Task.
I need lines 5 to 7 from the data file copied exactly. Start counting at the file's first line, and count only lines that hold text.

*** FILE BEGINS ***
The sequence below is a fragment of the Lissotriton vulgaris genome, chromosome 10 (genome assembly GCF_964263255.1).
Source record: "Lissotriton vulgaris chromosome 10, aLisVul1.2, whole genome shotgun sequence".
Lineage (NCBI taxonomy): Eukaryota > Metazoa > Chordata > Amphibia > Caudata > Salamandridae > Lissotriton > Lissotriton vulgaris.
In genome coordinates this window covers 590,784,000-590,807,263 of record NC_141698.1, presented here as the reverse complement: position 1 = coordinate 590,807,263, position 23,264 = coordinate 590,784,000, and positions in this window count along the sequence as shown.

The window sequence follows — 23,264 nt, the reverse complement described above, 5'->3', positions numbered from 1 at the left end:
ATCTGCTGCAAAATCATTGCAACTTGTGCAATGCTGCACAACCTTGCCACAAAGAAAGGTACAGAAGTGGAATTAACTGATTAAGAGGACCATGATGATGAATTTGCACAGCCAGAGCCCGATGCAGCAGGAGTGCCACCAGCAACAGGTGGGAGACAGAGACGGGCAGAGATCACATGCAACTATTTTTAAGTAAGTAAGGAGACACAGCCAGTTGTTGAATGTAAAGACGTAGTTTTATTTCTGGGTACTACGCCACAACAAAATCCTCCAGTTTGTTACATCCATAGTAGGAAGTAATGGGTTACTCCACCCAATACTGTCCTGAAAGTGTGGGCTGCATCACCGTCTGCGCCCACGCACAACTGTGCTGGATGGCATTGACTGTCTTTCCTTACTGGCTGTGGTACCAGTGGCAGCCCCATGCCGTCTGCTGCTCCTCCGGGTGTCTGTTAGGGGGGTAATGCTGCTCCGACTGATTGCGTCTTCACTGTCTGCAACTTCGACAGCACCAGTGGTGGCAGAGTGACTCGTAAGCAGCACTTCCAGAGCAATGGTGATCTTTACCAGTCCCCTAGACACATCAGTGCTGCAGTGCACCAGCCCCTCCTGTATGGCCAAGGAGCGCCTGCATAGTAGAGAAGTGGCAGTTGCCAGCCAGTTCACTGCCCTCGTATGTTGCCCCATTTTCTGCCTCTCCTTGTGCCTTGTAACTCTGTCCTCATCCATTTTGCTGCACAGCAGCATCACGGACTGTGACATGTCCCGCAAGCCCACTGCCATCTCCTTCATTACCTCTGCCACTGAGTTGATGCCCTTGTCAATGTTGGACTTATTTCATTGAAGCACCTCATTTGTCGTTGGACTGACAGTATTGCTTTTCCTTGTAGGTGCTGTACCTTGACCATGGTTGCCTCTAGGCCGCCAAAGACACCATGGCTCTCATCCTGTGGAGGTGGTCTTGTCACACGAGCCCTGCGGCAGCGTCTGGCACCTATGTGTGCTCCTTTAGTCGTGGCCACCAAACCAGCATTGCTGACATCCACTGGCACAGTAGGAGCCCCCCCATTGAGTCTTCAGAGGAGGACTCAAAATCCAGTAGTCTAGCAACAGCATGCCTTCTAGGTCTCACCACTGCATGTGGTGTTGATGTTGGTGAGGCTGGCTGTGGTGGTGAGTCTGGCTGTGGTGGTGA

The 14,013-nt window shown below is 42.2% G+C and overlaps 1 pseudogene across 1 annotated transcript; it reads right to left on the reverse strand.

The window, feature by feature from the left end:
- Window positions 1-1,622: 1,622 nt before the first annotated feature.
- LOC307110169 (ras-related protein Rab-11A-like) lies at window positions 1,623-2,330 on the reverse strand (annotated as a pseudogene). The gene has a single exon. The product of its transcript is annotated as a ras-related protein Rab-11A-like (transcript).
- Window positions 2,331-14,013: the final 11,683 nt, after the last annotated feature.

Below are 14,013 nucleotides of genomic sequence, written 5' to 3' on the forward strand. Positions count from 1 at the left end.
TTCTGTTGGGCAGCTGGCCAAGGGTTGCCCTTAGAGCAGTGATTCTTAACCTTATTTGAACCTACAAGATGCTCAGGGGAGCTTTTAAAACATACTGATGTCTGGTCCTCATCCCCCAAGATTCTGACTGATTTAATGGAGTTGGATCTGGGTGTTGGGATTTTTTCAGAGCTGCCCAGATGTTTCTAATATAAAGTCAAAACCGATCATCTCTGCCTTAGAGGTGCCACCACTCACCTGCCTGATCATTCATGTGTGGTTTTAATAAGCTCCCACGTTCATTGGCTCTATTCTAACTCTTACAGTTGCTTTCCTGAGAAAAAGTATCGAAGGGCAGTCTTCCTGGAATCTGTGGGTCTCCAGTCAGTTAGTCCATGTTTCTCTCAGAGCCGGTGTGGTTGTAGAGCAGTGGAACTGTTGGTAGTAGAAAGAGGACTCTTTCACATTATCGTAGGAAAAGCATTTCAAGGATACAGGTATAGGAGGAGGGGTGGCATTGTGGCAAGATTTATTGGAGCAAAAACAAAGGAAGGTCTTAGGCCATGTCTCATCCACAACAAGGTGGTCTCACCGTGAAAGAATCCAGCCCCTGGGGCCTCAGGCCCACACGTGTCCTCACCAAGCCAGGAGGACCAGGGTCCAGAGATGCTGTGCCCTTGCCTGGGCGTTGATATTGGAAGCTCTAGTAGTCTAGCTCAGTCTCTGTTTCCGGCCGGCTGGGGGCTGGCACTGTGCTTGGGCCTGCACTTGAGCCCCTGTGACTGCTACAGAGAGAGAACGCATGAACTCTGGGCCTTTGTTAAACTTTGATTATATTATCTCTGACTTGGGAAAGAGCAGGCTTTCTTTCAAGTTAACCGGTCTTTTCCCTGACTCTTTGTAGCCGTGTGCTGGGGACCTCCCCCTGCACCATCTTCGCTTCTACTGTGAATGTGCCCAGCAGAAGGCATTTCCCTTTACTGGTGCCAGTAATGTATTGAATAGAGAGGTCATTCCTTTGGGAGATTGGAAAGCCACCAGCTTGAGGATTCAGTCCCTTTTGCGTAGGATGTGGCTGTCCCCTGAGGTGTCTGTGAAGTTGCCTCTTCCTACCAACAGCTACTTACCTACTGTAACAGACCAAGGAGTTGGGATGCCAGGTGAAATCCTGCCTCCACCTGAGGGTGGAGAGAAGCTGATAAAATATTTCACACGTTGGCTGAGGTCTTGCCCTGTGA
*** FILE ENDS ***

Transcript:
The window sequence follows — 23,264 nt, the reverse complement described above, 5'->3', positions numbered from 1 at the left end:
ATCTGCTGCAAAATCATTGCAACTTGTGCAATGCTGCACAACCTTGCCACAAAGAAAGGTACAGAAGTGGAATTAACTGATTAAGAGGACCATGATGATGAATTTGCACAGCCAGAGCCCGATGCAGCAGGAGTGCCACCAGCAACAGGTGGGAGACAGAGACGGGCAGAGATCACATGCAACTATTTTTAAGTAAGTAAGGAGACACAGCCAGTTGTTGAATGTAAAGACGTAGTTTTATTTCTGGGTACTACGCCACAACAAAATCCTCCAGTTTGTTACATCCATAGTAGGAAGTAATGGGTTACTCCACCCAATACTGTCCTGAAAGTGTGGGCTGCATCACCGTCTGCGCCCACGCACAACTGTGCTGGATGGCATTGACTGTCTTTCCTTACTGGCTGTGGTACCAGTGGCAGCCCCATGCCGTCTGCTGCTCCTCCGGGTGTCTGTTAGGGGGGTAATGCTGCTCCGACTGATTGCGTCTTCACTGTCTGCAACTTCGACAGCACCAGTGGTGGCAGAGTGACTCGTAAGCAGCACTTCCAGAGCAATGGTGATCTTTACCAGTCCCCTAGACACATCAGTGCTGCAGTGCACCAGCCCCTCCTGTATGGCCAAGGAGCGCCTGCATAGTAGAGAAGTGGCAGTTGCCAGCCAGTTCACTGCCCTCGTATGTTGCCCCATTTTCTGCCTCTCCTTGTGCCTTGTAACTCTGTCCTCATCCATTTTGCTGCACAGCAGCATCACGGACTGTGACATGTCCCGCAAGCCCACTGCCATCTCCTTCATTACCTCTGCCACTGAGTTGATGCCCTTGTCAATGTTGGACTTATTTCATTGAAGCACCTCATTTGTCGTTGGACTGACAGTATTGCTTTTCCTTGTAGGTGCTGTACCTTGACCATGGTTGCCTCTAGGCCGCCAAAGACACCATGGCTCTCATCCTGTGGAGGTGGTCTTGTCACACGAGCCCTGCGGCAGCGTCTGGCACCTATGTGTGCTCCTTTAGTCGTGGCCACCAAACCAGCATTGCTGACATCCACTGGCACAGTAGGAGCCCCCCCATTGAGTCTTCAGAGGAGGACTCAAAATCCAGTAGTCTAGCAACAGCATGCCTTCTAGGTCTCACCACTGCATGTGGTGTTGATGTTGGTGAGGCTGGCTGTGGTGGTGAGTCTGGCTGTGGTGGTGA

The 14,013-nt window shown below is 42.2% G+C and overlaps 1 pseudogene across 1 annotated transcript; it reads right to left on the reverse strand.